DC/DC converter in lithium-ion energy storage for robots at ETH Zurich

Running four-legged robot ANYmal C in industrial environment

Constant Current DC/DC Battery Charge Converter with Constant Voltage Input

In the context of a master thesis at the Robotic Systems Lab (RSL) at ETH Zurich, a customer-specific DC/DC converter (Demke DC Transformer) was developed and tested for use in a novel energy storage system.

Due to the high performance and strict weight requirements in dynamic walking robots, power density becomes a key parameter. In this project, this applies in particular to the galvanically non-isolated DC/DC buck-boost charging converter and the high-power battery.

The hybrid energy storage system was specifically optimized for the needs of the autonomous four-legged robot ANYmal C from the ETH spin-off ANYbotics. This HESS combines the high power density of lithium-polymer batteries with the high energy density of state-of-the-art type 18650 lithium-ion cells.

A high-power battery from Swaytronic supplies the load peaks, which occur during dynamic movements of four-legged robot. This enables discharge currents of up to 400 amperes. The high-performance battery is charged using the specially developed Demke DC Transformer with 48V output voltage at 11A and up to 520 Watt from the highly energy-dense lithium-ion battery modules. This enables more than five times higher peak performance compared to conventional Li-ion batteries at similar weight and only slightly reduced capacity.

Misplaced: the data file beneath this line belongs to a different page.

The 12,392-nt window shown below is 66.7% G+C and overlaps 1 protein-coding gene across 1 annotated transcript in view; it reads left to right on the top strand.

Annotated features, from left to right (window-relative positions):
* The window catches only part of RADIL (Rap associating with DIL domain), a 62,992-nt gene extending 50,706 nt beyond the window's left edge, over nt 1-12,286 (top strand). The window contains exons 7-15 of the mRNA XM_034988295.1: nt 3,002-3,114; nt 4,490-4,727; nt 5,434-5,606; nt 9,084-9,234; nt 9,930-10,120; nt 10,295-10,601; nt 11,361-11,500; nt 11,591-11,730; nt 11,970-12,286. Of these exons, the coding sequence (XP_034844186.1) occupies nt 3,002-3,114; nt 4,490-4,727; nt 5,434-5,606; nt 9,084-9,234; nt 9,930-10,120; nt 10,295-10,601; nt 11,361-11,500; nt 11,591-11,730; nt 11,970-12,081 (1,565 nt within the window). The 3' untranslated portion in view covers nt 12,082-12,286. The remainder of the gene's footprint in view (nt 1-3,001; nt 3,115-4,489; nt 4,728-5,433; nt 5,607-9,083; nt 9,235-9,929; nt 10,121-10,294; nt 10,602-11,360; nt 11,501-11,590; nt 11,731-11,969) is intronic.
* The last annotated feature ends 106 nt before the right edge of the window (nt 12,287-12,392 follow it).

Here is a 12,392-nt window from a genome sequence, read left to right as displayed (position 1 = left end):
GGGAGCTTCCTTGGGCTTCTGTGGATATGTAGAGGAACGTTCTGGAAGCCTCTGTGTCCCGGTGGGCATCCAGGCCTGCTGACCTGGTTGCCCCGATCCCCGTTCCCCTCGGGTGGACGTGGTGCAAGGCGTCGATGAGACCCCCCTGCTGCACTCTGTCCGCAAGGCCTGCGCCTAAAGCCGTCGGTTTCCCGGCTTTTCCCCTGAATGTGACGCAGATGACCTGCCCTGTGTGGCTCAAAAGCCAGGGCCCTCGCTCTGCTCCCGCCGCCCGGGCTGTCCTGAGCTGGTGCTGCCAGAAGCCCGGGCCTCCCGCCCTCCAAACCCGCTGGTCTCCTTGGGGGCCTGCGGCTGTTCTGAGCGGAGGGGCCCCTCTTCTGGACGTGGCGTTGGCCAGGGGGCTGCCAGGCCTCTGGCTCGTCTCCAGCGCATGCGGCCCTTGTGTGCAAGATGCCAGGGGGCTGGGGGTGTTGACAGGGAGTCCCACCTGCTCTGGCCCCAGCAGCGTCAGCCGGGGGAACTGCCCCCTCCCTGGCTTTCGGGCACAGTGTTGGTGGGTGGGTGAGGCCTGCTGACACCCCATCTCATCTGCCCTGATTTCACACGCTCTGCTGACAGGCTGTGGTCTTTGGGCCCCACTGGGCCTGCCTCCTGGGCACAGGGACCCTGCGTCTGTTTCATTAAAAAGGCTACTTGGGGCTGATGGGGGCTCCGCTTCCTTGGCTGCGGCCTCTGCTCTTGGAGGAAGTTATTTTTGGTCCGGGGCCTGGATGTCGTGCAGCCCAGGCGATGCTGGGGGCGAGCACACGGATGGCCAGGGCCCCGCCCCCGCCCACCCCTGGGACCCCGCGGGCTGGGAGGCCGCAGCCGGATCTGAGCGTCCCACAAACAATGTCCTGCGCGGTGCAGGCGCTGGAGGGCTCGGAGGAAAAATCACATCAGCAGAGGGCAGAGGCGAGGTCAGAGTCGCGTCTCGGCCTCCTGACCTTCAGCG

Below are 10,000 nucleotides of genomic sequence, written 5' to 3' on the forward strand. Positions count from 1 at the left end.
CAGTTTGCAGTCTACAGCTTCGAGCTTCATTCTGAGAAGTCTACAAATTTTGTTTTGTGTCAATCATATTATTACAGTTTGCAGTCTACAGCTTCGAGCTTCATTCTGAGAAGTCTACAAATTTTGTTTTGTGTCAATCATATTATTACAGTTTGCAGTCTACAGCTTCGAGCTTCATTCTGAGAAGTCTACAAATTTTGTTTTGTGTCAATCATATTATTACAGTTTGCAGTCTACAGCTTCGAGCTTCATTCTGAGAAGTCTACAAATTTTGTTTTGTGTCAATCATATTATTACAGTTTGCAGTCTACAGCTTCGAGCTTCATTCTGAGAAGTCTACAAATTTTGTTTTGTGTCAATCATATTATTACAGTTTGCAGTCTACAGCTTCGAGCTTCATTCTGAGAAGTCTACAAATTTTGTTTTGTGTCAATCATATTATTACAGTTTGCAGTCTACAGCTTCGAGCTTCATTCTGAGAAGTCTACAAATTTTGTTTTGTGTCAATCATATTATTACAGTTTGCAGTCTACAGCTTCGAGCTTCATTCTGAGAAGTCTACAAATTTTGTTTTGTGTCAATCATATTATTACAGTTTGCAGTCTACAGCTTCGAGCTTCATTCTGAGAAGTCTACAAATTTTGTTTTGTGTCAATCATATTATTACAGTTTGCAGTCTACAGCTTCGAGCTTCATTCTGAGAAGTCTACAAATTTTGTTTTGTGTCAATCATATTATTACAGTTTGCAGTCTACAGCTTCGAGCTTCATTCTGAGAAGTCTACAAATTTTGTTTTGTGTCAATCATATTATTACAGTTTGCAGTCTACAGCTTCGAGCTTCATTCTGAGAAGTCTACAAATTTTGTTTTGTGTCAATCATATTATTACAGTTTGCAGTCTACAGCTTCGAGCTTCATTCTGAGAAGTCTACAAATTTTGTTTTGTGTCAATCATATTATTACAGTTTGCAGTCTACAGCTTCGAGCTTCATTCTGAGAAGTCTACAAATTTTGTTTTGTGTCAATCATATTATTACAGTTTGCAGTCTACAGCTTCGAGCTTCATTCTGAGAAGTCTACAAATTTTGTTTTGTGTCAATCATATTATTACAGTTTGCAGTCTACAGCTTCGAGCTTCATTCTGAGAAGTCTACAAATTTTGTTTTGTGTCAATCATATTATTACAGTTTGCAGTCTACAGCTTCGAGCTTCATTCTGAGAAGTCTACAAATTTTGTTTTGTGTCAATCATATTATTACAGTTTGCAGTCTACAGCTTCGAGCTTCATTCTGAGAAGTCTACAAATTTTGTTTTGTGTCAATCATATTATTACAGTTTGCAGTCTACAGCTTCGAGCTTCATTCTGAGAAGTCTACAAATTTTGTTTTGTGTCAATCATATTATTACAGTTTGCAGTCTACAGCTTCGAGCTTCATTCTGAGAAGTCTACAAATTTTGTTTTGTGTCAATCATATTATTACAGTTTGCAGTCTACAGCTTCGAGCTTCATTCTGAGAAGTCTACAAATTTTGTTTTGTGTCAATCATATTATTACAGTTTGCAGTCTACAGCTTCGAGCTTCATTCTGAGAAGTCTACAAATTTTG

The DC-Transformer 258E1-27.5-On (Buck-Boost DC/DC converter with 27.5V output, specially designed for stabilizing 24V systems) could be easily upgraded with a modified input voltage range from 30 to 58 VDC and an additional doubling of the power from 220 Watt to the required output power of min. 500W at 48V. Due to the low minimum input voltage, this new charging converter DC-Transformer 258E-50 can effectively use the energy from supercaps.

The new input voltage range of 30 to 58 VDC is also ideal for series connection of twelve lithium-ion cells.